Session 044-01, Eichmann Adolf

Session No. 44
3 Sivan 5721 (18 May 1961)

Presiding Judge: I declare the forty-fourth Session of the
trial open.

State Attorney Bar-Or: With the permission of the Court.
When I submitted Exhibit T/649, Mr. Moritz Henschel’s notes,
it turned out that one of the pages of the copy was somewhat
difficult to read, and I promised to provide the Court with
cleaner copies. I have photographed the document again and
now hand three photostatic copies to the Court.

Presiding Judge: Thank you.

State Attorney Bar-Or: And now I shall complete the
documentation on the German chapter. I understand that in
the meantime Counsel for the Defence has looked at our
document No. 455, the affidavit given in Nuremberg by Rudolf
Hermann Emil Brandt. I request a decision from the Court to
accept this affidavit in accordance with Section 15. The
affidavit was given under oath in Nuremberg on 10 December
1946. Brandt was sentenced at the Doctor’s Trial, in Case
No. 1 of the Subsequent Trials; he was sentenced to death
and hanged. He had belonged to the headquarters of the
Reichsfuehrer-SS Himmler. In this deposition, he gives
details about sterilization experiments carried out in
concentration camps. He refers to three earlier depositions
given by him on 30 August 1946, which are of no interest to
us. In this affidavit, he describes the experiments
connected with the name of Adolf Pokorny, experiments which
were made with a North-American plant known in German under
the name of “Schweigrohr.” For some time they believed that
it would be possible to grow this plant, apparently a
tropical one, in Germany, too, and it seems that they wanted
to use it for sterilization on a large scale. Here he
describes the experiments and the negotiations connected
with this matter. It seems to me that this evidence is
highly relevant.

Presiding Judge: Is the Accused mentioned in it?

State Attorney Bar-Or: The Accused is not mentioned here,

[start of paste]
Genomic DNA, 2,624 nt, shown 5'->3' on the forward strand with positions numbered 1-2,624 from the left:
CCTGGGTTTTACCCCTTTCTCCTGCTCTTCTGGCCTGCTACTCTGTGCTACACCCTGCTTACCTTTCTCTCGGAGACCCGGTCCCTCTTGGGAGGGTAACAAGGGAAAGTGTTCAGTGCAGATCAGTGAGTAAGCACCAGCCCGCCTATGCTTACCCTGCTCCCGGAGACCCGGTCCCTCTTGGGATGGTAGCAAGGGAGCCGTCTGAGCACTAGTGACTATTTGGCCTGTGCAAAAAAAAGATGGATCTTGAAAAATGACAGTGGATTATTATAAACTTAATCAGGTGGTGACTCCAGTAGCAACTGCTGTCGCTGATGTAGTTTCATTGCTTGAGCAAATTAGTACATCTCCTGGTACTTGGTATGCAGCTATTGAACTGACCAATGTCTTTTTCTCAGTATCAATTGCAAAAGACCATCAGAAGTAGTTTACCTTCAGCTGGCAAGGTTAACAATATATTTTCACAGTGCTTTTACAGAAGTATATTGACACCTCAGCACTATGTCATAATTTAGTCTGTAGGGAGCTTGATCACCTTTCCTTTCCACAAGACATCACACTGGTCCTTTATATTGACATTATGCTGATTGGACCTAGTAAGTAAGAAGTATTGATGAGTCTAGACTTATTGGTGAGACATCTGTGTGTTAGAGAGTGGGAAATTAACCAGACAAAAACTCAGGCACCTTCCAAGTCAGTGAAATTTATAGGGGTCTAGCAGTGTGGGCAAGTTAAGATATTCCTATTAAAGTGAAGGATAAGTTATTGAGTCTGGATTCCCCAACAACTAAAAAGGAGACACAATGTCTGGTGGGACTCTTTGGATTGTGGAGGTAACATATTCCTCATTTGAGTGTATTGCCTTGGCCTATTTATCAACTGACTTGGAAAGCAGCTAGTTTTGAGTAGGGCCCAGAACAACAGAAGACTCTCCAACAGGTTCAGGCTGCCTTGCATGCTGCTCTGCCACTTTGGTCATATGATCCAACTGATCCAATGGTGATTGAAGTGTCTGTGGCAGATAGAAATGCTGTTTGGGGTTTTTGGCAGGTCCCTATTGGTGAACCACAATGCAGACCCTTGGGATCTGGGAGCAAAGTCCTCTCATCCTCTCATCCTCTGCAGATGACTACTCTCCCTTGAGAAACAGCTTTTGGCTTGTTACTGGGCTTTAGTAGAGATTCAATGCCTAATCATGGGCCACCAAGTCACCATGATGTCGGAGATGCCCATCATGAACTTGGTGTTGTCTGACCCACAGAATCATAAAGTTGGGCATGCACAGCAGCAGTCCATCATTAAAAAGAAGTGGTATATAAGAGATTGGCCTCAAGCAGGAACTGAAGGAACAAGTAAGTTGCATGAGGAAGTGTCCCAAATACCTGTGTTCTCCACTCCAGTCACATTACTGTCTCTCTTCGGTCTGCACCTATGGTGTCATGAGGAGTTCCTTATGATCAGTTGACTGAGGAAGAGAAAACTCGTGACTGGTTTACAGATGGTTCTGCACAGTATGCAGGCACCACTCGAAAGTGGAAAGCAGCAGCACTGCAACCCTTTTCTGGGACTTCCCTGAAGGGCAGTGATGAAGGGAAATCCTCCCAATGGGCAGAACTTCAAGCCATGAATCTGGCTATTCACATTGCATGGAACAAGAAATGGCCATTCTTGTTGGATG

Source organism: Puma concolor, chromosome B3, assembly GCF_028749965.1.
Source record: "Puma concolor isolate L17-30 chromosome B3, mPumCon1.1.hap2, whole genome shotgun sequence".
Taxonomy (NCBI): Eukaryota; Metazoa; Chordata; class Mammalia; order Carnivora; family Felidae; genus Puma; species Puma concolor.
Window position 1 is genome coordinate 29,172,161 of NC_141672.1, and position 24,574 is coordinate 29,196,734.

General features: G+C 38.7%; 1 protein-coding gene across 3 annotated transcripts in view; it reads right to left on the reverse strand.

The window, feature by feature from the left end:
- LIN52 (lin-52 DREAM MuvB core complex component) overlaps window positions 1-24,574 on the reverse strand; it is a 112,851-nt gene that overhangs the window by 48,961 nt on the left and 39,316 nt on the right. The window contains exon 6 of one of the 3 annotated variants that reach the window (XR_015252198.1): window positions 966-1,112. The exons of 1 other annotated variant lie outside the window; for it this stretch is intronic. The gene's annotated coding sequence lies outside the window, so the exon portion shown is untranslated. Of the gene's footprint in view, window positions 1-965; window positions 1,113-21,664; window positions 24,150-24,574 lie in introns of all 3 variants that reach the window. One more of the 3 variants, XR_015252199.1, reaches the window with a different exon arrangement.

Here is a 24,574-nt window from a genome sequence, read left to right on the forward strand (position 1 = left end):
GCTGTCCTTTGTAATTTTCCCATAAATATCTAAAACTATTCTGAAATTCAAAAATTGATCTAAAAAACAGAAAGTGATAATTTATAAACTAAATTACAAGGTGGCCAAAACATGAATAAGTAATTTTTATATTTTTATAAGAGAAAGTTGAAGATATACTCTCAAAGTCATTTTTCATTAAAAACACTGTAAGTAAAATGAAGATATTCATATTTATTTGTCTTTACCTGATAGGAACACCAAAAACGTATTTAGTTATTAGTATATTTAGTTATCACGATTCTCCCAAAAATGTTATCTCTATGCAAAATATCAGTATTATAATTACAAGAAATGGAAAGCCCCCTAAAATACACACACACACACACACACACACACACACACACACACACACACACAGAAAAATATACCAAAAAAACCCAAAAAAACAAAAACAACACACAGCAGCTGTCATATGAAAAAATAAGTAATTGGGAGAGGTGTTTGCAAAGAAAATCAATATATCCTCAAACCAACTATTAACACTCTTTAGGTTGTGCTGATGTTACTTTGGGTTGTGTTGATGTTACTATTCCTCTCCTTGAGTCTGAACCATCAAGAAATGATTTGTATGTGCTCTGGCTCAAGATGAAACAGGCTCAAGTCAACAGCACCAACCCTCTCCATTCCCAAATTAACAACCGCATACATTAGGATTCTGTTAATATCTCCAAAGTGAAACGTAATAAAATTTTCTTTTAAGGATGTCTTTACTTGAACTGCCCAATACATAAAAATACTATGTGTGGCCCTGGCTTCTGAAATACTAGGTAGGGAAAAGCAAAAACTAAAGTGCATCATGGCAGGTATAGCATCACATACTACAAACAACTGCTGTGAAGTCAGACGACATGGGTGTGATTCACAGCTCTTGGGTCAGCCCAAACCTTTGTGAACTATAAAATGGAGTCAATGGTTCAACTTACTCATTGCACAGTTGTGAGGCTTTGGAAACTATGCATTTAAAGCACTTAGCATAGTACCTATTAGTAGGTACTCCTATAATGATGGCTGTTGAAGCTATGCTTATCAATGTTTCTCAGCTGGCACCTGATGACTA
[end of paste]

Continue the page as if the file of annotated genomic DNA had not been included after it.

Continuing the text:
but there are other things in connection with sterilization
where the Accused is mentioned, some of which have already
been submitted to the Court. The Court will well remember
at least one Session at which methods of sterilization were
mentioned. These experiments were, of course, brought to
the attention of the Accused, and it is out of the question
that sterilizations are discussed as a method in the field
of activity of the Accused without also taking into account
what went on in Germany in this field from the scientific
point of view.

Presiding Judge: Is this not described in the judgment of
the Doctors’ Trial?

State Attorney Bar-Or: In the Doctors’ Trial there is, of
course, a full description of all these subjects. The
sterilization experiments were, after all, one of the main
subjects at the Doctors’ Trial. But, of course, you do not
have that trial before you, and I have to select from it
what I think is relevant for our proceedings.

Presiding Judge: Dr. Servatius, what is your position?

Dr. Servatius: My position is that this matter is dealt
with in the judgment of the doctors, and I am of the opinion
that the document is not relevant. But if it will be
submitted – I have no objection to it.

Presiding Judge: Decision No. 34

We allow the submission of the affidavit by Brandt in
accordance with our authority under Section 15 of the Nazis
and Nazi Collaborators (Punishment) Law, 1950.

This document will be marked T/816.

State Attorney Bar-Or: I direct the attention of the Court
to two passages in the affidavit which particularly concern
the matter before us. They are paragraphs 6 and 7. In
paragraph 6, Glauberg is mentioned. This is Dr. Glauberg
who committed suicide in the end, after the War. And it
says here that in Auschwitz concentration camp he performed